Tony Parker, one the first New Zealand sheep breeders to adopt an objective measurement of productive traits to achieve genetic improvement, has died.
A long-time farmer from Wairunga, Hawke’s Bay, Parker had a dogged commitment to sheep improvement that began in the 1950s and was the catalyst for breeding programmes used today.
Scientist and friend Jock Allison said Parker began working with Professor Al Parker from Massey University in 1954 to develop an objective measurement process.
“It is in fact difficult to think of any person in the primary sector who has made such a meaningful contribution,” he said.
At the time Parker started implementing objective management within his flock, sheep-breeding excellence was assessed at A&P shows.
Parker was instrumental in establishing the country’s first ram selection index in 1961 and, after returning in 1965 from a trip overseas to look at sheep breeding, wrote in a published paper that “archaic methods of stock breeding” were delaying improvement in the performance of NZ sheep and cattle.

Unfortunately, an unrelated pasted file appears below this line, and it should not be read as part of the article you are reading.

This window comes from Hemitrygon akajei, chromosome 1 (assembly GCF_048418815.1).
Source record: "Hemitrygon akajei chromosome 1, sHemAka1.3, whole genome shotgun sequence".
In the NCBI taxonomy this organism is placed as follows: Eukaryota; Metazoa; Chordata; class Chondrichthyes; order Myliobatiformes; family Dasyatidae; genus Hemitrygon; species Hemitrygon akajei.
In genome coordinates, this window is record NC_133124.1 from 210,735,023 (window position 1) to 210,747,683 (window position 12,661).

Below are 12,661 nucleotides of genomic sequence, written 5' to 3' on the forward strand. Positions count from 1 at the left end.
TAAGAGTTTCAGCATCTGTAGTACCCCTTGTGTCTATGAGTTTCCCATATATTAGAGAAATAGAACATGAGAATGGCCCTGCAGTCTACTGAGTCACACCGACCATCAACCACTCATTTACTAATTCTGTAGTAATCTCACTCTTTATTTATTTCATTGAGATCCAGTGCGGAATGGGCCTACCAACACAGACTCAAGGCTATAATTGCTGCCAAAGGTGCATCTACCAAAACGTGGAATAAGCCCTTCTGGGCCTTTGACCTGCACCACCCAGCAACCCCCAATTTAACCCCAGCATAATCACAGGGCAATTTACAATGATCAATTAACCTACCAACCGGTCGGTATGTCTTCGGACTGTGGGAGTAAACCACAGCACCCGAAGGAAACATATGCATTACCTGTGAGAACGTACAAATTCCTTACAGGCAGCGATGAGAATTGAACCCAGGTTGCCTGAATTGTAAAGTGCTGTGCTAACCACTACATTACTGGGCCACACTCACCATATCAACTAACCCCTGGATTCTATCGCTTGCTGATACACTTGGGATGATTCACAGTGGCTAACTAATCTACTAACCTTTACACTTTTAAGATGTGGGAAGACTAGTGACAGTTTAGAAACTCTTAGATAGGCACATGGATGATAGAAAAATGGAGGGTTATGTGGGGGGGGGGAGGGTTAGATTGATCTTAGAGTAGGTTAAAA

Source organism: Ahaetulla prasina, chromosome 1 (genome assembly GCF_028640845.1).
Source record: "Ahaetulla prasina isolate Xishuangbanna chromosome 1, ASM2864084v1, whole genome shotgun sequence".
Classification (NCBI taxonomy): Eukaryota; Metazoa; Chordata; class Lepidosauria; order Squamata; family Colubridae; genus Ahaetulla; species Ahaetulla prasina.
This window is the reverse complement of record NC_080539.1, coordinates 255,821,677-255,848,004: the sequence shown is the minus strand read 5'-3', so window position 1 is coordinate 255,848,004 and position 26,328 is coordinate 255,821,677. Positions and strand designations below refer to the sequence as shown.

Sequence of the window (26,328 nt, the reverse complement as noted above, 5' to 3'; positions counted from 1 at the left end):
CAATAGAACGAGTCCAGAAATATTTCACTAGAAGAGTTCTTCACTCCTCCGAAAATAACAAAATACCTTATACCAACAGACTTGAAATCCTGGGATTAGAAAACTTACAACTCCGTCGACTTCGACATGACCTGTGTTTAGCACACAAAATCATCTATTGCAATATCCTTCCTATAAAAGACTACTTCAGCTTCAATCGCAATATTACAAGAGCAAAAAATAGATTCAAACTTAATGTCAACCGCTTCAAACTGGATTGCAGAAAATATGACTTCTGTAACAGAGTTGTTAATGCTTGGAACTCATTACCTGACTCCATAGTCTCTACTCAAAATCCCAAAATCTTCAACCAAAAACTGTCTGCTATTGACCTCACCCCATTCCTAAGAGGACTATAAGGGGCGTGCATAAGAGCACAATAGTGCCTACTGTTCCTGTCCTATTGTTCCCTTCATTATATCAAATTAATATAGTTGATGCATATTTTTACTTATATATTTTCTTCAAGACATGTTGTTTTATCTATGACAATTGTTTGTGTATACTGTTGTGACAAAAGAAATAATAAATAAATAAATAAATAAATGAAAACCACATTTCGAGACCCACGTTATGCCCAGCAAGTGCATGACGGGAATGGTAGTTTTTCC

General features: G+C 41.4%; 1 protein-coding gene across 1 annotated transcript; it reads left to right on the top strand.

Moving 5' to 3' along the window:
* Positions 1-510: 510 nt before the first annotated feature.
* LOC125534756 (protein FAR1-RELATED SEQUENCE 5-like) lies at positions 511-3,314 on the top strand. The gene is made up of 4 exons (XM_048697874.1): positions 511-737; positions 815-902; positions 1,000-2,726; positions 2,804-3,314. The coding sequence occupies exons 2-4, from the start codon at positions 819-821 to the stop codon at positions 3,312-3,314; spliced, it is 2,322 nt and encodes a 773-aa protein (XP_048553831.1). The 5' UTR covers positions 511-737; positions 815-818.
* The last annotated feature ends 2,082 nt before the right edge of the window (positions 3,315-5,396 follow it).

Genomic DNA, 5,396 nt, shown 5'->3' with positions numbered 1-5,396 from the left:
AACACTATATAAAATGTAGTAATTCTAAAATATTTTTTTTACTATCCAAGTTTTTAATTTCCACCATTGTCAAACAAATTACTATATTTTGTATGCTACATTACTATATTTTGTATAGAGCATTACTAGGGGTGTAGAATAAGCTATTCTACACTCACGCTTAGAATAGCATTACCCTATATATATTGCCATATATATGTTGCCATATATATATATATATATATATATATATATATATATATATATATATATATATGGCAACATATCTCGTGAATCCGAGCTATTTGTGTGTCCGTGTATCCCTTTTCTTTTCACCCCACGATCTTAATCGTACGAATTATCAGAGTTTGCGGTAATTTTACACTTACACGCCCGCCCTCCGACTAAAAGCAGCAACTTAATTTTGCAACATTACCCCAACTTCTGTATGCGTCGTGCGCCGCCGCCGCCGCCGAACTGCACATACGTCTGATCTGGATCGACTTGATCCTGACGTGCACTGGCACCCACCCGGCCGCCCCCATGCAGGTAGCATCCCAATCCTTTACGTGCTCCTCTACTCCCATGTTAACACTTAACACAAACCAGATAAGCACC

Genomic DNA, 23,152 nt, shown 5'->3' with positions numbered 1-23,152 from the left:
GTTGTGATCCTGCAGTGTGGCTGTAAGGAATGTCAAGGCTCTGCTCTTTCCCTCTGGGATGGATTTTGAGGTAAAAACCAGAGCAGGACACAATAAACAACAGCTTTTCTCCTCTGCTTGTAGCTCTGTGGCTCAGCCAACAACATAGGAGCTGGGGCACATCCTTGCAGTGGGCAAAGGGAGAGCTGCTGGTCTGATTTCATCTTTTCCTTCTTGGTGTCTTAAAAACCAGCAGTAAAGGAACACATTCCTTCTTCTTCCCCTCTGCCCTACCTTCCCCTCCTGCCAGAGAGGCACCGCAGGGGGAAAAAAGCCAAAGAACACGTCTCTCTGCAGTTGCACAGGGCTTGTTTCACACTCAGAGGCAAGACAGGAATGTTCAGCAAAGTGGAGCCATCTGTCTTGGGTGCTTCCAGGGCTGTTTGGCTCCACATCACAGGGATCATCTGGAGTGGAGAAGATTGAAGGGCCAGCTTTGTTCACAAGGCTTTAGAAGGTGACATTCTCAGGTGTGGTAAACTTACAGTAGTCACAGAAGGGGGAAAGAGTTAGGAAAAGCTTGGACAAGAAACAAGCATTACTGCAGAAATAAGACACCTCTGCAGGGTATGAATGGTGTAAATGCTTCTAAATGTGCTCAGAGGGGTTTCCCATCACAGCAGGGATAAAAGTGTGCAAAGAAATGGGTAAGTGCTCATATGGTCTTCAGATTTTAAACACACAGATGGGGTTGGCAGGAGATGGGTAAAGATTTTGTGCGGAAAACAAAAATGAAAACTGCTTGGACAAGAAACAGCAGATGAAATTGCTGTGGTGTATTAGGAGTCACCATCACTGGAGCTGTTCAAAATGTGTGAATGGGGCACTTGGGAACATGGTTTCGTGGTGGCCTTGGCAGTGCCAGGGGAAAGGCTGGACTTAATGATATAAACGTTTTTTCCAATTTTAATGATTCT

Allison said these comments ostracised Parker and his supporters from established breeders but did not dampen their efforts to adopt new breeding methods.
Two years later the NZ Romney Development Group was formed and by the mid-1970s it had 21 members screening 150,000 ewes.
Parker was a regular contributor to conferences on livestock breeding throughout NZ, Australia, Europe and the United States.
He was also the inaugural chair of the NZ Federation of Livestock Breeding Groups, instrumental in a breeding programme that eliminated footrot and was chair of the World Congress on Sheep and Beef Cattle Breeding held in NZ in 1980.
In 1983 he was a recipient of the Sir Arthur Ward Award, which recognises the successful application of research for animal production. In 2017 his contribution to the NZ sheep industry was recognised at the Beef + Lamb NZ sheep industry awards